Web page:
It is of course very hard to get a sense of the sheer scale of the plane, because you are channeled directly into your particular compartment of your particular floor. In fact, it wasn’t until I visited the truly enormous washroom that I realized just how the A380 benefits from the luxury of space:

IMG_2113 (3)

But, sadly, BA haven’t done anything particularly clever with the A380 design, there largely just seems to be more seats. No bar or communal areas, no “Residence“. Indeed, if we put to one side the enormous bathrooms – not exactly what you want your major selling point to be – the Business Class product (based on my experience at least) could have been one on any other BA long-haul plane.

A missed opportunity, or rightfully avoiding gimmicks? I’m not sure, but for me it was this “standard” approach that initially reinforced my feeling that BA et al are simply not doing enough to match the (sometimes outrageously) premium products of the Middle Eastern airlines. Whether that actually matters will be borne out over the next few years.

The seats/flat beds

This is my major complaint. I was assigned an aisle seat, in the front row before the galley, and was not impressed. For a Business Class seat, it is very, very exposed. Of course, an aisle seat always will be to some degree, but you can see from the picture that you pretty much form part of the aisle: there’s no attempt at shielding you whatsoever.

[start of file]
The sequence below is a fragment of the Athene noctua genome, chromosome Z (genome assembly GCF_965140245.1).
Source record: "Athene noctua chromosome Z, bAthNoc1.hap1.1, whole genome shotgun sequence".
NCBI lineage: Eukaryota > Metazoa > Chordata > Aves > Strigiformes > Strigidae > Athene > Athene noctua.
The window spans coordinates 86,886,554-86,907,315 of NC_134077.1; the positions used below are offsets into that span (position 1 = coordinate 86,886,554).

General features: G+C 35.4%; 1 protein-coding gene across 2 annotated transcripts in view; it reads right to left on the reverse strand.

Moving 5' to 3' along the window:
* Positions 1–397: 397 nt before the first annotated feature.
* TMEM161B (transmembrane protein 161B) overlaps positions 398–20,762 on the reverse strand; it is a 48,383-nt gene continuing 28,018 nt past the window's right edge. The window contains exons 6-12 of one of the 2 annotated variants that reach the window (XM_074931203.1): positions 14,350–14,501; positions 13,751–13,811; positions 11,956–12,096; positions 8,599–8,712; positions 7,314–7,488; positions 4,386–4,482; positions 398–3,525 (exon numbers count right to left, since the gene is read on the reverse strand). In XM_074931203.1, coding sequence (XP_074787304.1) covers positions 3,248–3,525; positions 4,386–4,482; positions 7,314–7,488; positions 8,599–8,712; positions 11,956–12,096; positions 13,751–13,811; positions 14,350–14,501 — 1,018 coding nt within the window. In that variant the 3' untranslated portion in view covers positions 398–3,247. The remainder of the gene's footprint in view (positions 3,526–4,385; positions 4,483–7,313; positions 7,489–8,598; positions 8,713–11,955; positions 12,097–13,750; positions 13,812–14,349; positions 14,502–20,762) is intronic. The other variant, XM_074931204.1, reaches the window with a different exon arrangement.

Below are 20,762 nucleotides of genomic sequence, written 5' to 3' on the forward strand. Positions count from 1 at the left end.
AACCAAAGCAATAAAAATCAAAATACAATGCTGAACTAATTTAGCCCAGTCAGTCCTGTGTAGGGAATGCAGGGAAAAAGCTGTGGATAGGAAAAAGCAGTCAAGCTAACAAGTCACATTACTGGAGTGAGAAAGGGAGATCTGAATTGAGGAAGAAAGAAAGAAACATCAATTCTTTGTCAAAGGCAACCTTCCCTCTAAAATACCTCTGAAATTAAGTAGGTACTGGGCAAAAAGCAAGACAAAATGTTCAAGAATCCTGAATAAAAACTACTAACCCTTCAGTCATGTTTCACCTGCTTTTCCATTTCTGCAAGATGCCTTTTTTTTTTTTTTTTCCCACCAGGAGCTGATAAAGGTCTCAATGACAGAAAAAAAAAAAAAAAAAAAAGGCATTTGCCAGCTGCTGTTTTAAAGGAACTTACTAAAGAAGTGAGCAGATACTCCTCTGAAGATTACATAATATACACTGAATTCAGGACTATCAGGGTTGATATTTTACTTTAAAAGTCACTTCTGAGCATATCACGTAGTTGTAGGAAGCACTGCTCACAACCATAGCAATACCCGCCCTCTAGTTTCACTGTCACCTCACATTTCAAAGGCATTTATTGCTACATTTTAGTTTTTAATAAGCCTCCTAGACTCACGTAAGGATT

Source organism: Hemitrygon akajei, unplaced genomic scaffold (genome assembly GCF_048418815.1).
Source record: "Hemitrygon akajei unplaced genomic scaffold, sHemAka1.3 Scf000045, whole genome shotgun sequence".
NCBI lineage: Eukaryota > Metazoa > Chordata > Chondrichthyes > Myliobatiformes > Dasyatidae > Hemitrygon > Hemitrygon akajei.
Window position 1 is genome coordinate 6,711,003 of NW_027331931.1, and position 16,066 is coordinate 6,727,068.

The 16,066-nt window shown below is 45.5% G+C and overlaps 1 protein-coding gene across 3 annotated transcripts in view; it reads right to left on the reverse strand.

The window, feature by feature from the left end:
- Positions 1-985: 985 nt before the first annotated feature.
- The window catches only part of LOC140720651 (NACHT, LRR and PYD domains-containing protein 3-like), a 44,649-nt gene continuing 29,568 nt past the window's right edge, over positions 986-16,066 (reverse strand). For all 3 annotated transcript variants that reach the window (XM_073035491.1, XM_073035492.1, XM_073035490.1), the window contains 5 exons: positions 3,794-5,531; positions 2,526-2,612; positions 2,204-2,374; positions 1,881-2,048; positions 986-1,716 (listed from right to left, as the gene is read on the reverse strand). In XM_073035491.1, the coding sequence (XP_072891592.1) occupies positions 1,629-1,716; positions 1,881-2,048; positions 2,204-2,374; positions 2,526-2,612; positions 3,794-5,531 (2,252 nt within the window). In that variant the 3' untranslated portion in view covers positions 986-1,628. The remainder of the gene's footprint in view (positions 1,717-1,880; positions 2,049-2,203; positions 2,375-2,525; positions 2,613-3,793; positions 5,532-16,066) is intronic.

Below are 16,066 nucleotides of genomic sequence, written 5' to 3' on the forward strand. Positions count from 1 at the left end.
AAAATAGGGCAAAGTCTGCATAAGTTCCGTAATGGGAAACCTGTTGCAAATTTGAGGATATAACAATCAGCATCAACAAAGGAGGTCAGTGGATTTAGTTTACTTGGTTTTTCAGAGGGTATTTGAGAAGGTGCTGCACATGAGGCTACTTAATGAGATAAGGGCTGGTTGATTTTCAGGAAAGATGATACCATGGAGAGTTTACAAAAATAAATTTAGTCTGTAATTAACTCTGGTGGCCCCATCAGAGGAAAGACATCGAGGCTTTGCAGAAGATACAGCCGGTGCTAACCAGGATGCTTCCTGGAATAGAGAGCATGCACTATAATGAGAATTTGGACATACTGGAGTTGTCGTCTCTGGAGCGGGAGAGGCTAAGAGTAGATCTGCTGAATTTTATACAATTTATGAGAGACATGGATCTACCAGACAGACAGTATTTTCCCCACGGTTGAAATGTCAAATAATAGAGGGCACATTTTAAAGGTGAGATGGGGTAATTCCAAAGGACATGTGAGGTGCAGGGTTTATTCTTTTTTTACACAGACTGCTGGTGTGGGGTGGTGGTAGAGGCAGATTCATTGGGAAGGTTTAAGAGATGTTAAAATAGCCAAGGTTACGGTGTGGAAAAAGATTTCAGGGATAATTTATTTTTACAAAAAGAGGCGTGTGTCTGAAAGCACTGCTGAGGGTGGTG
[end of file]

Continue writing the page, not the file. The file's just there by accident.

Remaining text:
This is in stark contrast to the window seat, where you are fully enclosed and entirely private in what becomes a surrounded “pod”. Much better. The problem here for me is two people who technically are paying exactly the same for two seats are getting a substantially different product in my view: one a beautifully private, cosy pod, the other an exposed and disturbed aisle seat.

Of course, a plane needs to have aisle seats, even in Business Class, but I felt that more could have been done, particularly on an A380, to give the seat a bit of privacy. The simple lesson here is to push for a window seat, and certainly not an aisle seat next to the galley.

The window seat

The above said, wherever they may be, the flat-beds are great: a proper night’s sleep on a slim but entirely comfortable bed. It’s your standard flat-bed product, but I have no complaints, and slept soundly as I always hope to in Business Class.